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  • Chris Bird

heritage apples

Chris Bird, a lecturer at Sparsholt College brought along about 30 different varieties of English heritage apples for his informative and amusing talk to the Gardeners’ Club this October.

The College has cultivars of 65 apples and 25 pears from Hampshire and the Isle of Wight growing in their orchard, which now forms part of the more than 600 National Plant Collections in the UK. Brogdale in Kent is home to the National Fruit Collection and grows 3500 apple cultivars. There is a resurgence in demand for local fruits, which can be sourced through Farmers’ Markets, some supermarkets and online vegetable box schemes.

Chris continued explaining the different natures of varieties. Early season apples ripen in late July/August and should be eaten within a week or two of picking. Mid-season apples, picked in September and early October, will keep for one to two months depending on the variety. Late apples often need to be kept for the full flavour to develop and will usually last over the winter until April. They should be stored with the stalk facing down in a well ventilated, mouse proof space at ideally about 50C, which is somewhat difficult to achieve consistently on the south coast!

The popularity of the look and texture of apples has changed over time. Before dentistry came into its own softer flesh varieties were preferred, as many people lost their teeth quite early in adulthood, whereas today customers tend to prefer a firmer, crispier apple. Symmetrically shaped apples with a waxy appearance appealed to many Victorians. Chris gave everyone the opportunity to taste a number of different local varieties such as Ellison’s Orange, which is an early cross of Cox’s Orange Pippin with a distinctive aniseed undertone; Bramshott Rectory, a dessert apple with a crisp tart flavour and thought to have originated from an existing tree in the rectory at Liphook during the 17th century; Pixie, an offspring of Cox with a very similar taste; and Blenheim Orange, primarily an old English cooker with a nutty sweet taste, which can be eaten with cheese and is ideal at Christmas time – it comes from a very large tree and is best grown on a dwarfing rootstock in a small garden.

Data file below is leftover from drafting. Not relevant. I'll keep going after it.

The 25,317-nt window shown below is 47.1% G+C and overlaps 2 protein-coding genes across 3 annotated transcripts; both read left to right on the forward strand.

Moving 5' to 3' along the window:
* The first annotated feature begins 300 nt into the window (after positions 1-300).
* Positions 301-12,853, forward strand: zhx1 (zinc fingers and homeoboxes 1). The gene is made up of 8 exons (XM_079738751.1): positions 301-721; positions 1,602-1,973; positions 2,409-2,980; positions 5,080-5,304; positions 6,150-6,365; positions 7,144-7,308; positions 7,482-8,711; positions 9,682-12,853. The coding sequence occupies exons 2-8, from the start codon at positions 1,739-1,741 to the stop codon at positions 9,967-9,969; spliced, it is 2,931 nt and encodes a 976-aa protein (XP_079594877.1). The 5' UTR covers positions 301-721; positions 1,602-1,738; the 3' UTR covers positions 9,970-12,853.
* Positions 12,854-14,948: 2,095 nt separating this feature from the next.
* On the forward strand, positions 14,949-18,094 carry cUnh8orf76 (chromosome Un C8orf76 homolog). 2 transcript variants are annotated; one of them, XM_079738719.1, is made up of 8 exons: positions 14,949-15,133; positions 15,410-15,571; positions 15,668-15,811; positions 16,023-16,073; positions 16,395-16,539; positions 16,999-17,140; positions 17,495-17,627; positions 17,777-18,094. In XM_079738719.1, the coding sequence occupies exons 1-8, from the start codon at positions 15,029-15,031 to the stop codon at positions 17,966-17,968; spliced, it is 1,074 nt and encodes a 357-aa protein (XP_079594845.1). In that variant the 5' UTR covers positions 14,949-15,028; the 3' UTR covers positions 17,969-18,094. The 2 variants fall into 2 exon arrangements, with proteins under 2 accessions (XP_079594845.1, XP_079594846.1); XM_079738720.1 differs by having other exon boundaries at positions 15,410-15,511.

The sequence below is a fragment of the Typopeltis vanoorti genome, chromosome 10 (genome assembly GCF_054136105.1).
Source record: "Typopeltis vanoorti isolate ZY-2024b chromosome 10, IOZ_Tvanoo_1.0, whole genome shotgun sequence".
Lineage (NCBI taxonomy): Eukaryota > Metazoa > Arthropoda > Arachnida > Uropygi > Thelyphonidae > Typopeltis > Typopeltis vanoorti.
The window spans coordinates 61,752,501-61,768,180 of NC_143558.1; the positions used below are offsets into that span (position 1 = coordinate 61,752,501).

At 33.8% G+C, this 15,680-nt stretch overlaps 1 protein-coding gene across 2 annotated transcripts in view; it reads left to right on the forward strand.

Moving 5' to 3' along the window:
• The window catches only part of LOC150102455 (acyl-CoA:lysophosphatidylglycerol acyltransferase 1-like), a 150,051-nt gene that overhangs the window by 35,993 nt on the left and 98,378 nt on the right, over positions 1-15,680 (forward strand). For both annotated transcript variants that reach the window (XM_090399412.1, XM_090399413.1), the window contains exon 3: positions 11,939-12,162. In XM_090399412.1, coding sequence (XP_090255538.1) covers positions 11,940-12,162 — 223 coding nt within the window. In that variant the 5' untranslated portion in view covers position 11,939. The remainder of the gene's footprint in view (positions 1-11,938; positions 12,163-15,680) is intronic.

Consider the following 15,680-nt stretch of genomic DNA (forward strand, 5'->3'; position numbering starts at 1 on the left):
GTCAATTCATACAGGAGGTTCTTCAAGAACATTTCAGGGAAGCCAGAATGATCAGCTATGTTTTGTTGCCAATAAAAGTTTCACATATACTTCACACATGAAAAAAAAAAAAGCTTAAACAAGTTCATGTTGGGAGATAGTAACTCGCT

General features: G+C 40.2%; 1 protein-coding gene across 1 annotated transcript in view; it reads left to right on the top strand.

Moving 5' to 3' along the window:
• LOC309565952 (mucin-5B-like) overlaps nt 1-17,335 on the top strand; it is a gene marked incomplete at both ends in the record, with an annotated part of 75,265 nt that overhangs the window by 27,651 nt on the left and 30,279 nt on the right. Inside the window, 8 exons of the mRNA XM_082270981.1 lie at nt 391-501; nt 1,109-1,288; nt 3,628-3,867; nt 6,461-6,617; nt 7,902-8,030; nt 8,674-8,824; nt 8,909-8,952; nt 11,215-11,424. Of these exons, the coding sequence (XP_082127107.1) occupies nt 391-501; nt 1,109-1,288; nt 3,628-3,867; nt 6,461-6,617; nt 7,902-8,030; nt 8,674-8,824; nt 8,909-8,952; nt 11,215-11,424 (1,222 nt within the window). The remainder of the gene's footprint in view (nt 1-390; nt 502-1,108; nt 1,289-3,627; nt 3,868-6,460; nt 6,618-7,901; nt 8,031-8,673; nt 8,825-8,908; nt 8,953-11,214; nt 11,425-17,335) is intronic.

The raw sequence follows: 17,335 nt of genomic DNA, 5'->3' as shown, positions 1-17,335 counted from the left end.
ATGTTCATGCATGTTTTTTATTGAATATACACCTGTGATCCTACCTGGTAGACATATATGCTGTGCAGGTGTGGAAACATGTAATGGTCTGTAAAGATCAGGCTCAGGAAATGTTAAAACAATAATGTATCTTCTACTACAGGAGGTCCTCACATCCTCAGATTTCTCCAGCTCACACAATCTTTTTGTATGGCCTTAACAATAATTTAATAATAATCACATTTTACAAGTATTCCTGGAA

The benefits of eating apples are encapsulated in the saying “an apple a day keeps the doctor away”. It has been shown that apples lower your cholesterol levels by reducing its absorption, due to the combined effects of fibres and phytochemicals (anti-oxidants), most of which are contained within the peel and the immediate flesh below it. Chris ended his talk by mentioning “The Apple Book” by Rosie Sanders, which is an RHS reference book on heritage apples. It contains 144 of her beautifully detailed watercolours of each apple with its blossom, twig and leaf, and the varieties are listed in their order of ripening during the year.

Robert Blake


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